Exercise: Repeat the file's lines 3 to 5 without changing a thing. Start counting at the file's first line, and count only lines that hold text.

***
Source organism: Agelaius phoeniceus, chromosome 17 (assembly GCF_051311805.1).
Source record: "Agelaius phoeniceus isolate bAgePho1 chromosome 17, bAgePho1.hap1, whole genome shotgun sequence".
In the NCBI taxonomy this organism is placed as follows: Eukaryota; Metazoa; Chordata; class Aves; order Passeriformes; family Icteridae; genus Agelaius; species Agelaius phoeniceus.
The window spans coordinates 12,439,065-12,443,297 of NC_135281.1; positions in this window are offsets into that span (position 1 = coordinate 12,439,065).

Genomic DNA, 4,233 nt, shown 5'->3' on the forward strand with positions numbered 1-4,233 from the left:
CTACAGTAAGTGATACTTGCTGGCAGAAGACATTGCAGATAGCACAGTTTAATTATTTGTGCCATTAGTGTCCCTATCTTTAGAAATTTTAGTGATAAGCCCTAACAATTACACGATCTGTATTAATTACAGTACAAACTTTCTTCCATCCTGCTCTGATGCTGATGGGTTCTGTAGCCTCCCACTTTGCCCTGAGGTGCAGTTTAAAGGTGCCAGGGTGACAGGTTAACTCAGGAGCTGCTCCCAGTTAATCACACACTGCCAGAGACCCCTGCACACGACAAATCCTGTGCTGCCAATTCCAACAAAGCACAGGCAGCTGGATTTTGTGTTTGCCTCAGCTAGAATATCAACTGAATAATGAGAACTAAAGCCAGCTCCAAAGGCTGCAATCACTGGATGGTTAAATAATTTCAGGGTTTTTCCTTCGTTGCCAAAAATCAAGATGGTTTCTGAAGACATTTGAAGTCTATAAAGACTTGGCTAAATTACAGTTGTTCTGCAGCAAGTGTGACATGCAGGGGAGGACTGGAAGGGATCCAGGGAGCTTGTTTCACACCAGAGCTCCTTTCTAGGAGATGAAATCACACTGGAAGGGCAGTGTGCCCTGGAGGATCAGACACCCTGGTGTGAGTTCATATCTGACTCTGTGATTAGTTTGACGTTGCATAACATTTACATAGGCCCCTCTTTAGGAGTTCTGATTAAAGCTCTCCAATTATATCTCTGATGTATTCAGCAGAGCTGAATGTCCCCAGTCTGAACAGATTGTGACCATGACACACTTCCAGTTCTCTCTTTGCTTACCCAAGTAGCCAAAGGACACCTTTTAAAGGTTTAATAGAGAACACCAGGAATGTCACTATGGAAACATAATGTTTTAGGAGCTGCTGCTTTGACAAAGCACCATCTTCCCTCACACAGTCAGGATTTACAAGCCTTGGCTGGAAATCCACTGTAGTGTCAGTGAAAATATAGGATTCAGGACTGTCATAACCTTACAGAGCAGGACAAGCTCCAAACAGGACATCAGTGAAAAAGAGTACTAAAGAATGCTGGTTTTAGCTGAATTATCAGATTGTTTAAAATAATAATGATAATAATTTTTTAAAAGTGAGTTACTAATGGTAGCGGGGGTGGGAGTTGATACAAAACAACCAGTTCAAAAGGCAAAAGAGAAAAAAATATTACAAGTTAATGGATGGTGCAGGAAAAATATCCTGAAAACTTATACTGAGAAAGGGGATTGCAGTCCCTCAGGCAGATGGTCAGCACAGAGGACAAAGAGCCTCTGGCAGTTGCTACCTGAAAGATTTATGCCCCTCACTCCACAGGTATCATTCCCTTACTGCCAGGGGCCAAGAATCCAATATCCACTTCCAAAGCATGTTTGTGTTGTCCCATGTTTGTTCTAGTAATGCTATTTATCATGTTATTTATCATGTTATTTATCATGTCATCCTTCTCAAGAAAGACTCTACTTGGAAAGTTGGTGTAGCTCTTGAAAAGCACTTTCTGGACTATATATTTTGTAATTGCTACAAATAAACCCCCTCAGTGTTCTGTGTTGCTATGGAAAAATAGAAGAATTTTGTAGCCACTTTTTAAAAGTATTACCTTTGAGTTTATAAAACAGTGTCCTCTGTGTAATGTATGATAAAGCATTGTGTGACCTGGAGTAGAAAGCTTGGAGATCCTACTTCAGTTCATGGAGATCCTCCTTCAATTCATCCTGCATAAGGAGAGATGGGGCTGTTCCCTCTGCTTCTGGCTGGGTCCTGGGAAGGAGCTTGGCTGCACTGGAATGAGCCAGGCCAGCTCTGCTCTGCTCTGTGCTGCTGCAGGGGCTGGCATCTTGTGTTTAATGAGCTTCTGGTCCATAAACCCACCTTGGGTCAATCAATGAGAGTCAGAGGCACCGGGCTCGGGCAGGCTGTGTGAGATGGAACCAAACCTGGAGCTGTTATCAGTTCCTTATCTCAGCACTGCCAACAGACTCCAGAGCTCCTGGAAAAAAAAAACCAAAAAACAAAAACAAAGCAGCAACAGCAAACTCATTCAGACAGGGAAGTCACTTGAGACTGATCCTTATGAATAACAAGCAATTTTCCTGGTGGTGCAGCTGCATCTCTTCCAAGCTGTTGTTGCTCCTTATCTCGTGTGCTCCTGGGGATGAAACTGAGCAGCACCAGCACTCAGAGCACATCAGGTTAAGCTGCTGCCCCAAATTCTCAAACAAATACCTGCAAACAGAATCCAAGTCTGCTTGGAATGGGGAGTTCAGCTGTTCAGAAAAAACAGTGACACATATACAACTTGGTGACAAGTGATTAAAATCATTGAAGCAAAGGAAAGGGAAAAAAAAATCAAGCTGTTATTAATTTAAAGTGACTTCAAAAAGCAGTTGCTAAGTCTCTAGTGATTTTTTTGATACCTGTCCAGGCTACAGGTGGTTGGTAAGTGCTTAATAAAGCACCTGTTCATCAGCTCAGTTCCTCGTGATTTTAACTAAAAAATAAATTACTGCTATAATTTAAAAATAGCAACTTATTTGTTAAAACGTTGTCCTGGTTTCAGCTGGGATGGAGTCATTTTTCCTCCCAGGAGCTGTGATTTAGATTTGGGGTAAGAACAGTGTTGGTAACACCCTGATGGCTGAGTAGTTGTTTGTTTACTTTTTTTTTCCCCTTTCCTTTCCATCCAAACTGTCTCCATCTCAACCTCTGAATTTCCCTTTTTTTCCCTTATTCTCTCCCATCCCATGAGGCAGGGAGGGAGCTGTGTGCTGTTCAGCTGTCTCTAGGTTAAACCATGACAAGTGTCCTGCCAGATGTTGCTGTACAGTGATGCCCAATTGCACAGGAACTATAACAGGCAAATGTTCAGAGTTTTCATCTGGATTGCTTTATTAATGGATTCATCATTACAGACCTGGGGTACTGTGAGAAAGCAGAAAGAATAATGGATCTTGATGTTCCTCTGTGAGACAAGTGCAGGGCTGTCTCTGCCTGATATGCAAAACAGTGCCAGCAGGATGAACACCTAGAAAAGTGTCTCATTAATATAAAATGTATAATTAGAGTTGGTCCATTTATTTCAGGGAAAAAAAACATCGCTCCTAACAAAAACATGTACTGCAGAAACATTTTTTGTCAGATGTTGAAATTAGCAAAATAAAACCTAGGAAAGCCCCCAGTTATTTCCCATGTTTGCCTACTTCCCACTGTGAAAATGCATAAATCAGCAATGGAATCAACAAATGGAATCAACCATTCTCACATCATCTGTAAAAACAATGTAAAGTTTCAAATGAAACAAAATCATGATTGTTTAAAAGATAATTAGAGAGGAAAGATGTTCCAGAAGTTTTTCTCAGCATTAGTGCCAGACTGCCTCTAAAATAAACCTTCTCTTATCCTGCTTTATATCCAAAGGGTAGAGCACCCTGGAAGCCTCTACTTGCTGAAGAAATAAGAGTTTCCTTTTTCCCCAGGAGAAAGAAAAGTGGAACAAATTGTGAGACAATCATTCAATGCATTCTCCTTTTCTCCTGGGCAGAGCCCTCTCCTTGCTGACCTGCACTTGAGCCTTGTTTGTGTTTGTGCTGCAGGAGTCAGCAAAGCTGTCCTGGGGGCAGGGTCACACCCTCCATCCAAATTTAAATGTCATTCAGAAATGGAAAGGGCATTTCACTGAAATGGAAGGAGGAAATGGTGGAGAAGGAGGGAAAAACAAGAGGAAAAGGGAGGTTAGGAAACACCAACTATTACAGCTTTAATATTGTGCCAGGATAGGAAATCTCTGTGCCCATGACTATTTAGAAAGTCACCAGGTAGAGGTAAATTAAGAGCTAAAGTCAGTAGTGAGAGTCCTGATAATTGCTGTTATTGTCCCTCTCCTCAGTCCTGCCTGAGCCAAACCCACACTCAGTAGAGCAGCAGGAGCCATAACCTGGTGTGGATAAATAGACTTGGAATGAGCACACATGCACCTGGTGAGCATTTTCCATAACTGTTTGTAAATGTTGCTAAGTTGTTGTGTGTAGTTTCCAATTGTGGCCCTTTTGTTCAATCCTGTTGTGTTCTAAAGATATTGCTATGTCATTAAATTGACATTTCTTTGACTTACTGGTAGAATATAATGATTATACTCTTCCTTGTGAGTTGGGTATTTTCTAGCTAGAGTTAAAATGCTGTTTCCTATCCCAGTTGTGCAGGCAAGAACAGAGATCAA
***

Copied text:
In the NCBI taxonomy this organism is placed as follows: Eukaryota; Metazoa; Chordata; class Aves; order Passeriformes; family Icteridae; genus Agelaius; species Agelaius phoeniceus.
The window spans coordinates 12,439,065-12,443,297 of NC_135281.1; positions in this window are offsets into that span (position 1 = coordinate 12,439,065).

Genomic DNA, 4,233 nt, shown 5'->3' on the forward strand with positions numbered 1-4,233 from the left: